Eric Clapton & Wynton Marsalis' collaboration Play The Blues: Live From Jazz At Lincoln Center got me to thinking about all the time I've been spending on Turntable.FM, particularly in the Folk/Americana/Blues/Soul: It's All Connected room, because if this album achieves nothing else, it furthers the truth so much of the music we love can be connected if we trace the roots.
This project taken from three performances offers fantastic performances in addition to its academic and intellectual values. Clapton and Marsalis master musicians of their respective instruments are joined onstage by Dan Nimmer (piano), Carlos Henriquez (bass), Ali Jackson (drums), Marcus Printup (trumpet), Victor Goines (clarinet), Chris Crenshaw (trombone, vocals), Don Vappie (banjo) and Claptonís longtime keyboarist/sideman Chris Stainton.
Marsalis tells us in the liner notes the project was a mutual passion but Clapton took on the role of bandleader and selected the majority of the material performed, the lone exception being Clapton's own "Layla" (requested by bassist Carlos Henriquez).
Clapton selected several blues numbers of different periods and origins and what's exciting and at times disappointing is how well this group of fantastic musicians channeled those songs through the filter of a New Orleans-styled jazz and swing motif with blues accoutrements. The concept is exciting because these arrangements are radical departures from the way contemporaries play them if they know them at all and the precision and skill in these performances is impeccable.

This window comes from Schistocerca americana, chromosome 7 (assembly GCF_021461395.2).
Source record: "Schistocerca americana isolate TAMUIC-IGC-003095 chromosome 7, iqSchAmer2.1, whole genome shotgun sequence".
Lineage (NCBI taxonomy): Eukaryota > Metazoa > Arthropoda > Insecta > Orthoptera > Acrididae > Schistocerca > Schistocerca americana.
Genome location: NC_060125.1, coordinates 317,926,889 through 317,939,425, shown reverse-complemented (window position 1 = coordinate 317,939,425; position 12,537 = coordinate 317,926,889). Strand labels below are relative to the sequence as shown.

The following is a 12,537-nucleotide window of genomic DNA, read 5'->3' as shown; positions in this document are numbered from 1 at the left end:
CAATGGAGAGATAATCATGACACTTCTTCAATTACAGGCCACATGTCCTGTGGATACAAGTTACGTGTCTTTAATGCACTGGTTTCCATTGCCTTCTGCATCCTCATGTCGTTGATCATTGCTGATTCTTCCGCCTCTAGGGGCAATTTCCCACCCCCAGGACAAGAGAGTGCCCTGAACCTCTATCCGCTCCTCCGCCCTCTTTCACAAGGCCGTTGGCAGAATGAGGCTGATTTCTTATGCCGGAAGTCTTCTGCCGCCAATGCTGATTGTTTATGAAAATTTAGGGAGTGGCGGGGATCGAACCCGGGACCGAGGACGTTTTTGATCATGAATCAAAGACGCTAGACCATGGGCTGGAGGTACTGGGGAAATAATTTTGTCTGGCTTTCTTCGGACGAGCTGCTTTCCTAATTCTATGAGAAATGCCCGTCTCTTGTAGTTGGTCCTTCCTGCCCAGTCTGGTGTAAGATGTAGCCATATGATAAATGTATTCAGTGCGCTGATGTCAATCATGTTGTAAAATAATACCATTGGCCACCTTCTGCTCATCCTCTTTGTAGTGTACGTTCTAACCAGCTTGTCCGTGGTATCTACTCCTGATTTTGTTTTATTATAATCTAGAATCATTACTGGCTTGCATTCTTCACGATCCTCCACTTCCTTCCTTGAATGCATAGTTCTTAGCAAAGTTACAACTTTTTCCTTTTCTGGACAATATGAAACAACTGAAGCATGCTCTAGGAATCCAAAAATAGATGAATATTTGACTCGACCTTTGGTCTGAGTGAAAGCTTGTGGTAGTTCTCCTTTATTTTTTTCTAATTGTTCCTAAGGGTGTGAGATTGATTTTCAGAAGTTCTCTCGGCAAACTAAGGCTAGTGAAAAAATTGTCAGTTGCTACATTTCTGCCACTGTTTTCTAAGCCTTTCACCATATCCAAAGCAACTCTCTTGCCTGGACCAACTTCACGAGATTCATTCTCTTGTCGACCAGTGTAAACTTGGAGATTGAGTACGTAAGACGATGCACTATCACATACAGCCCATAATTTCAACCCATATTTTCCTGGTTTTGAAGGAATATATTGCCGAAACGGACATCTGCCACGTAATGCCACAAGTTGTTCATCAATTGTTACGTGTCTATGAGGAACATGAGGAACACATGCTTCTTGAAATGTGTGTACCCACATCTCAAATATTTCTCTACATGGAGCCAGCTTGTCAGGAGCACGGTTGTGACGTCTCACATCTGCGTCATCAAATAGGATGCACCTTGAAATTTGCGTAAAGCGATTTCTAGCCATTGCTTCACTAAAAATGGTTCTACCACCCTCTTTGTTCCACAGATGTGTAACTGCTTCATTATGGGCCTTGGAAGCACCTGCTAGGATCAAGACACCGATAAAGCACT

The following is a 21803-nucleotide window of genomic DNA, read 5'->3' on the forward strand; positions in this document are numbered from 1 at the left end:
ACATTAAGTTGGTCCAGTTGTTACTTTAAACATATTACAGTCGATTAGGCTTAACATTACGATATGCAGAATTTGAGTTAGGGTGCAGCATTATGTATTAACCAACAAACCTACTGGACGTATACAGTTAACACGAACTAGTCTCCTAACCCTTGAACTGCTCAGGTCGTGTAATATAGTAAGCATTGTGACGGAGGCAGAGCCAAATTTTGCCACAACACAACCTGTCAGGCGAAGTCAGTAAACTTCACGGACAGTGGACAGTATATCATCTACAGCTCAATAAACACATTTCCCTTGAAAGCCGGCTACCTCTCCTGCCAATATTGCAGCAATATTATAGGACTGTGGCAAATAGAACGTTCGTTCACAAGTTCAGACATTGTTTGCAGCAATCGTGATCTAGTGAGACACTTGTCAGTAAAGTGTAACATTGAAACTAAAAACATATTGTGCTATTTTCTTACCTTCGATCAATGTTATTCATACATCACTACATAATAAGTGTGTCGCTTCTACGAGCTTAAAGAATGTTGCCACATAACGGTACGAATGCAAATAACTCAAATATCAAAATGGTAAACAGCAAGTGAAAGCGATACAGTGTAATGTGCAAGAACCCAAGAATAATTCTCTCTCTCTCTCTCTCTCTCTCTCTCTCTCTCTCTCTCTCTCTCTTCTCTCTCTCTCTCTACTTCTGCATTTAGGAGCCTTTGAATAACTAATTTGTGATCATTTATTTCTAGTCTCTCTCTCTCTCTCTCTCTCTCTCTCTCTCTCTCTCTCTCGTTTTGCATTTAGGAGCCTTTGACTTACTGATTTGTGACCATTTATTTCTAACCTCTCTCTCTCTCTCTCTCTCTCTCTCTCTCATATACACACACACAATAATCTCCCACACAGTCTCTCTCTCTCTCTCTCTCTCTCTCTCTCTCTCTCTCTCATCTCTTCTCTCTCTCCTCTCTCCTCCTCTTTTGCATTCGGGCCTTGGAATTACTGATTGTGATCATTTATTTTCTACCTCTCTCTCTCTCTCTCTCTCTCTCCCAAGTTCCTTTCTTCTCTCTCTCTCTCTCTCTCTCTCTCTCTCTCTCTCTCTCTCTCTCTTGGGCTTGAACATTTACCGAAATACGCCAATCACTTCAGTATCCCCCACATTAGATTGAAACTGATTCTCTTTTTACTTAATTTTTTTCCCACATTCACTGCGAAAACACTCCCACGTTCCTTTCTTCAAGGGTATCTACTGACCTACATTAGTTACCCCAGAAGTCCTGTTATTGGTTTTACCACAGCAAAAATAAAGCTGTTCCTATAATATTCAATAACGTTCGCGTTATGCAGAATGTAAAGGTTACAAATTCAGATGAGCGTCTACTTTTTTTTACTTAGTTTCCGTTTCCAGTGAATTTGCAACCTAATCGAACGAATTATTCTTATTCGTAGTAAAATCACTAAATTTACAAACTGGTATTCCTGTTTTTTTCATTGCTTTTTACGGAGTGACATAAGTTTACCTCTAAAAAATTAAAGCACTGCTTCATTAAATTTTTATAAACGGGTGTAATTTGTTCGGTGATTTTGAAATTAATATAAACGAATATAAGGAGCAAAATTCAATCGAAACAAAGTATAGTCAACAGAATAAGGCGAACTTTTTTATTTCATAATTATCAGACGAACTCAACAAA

The disappointment comes because the radically different approach from other musicians doesn't hold up as strong when the overall sound is compared from one song to the next. Listen to Louis Armstrong's "Ice Cream," Howlin' Wolf's "44" (and not one of the 10,000 average covers of it- listen to Wolf's!), and choose a favorite version of "Joliet Bound." The original/classic version of these songs sound so different from one another. Those differences are less prominent when played next to one another by Clapton, Marsalis, and their band.
It's lazy to say everything on this sounds the same; it doesn't! Careful, active listening reveals nuances in the rhythms and interplay and even casual listeners will hear differences in the tempos and vocals but enough of a sameness exists throughout, diminishing the impact slightly. Taj Mahal revives things with a dose of grit and vigor on "Just A Closer Walk With Thee" and enthusiasm for "Corrine, Corrina," providing a marvelous close to the show/album.
It could have been more but there is a lot of knowledge, love, and passion for music in general and specifically this music that shines through and gives Plays The Blues a charm that validates and recommends it.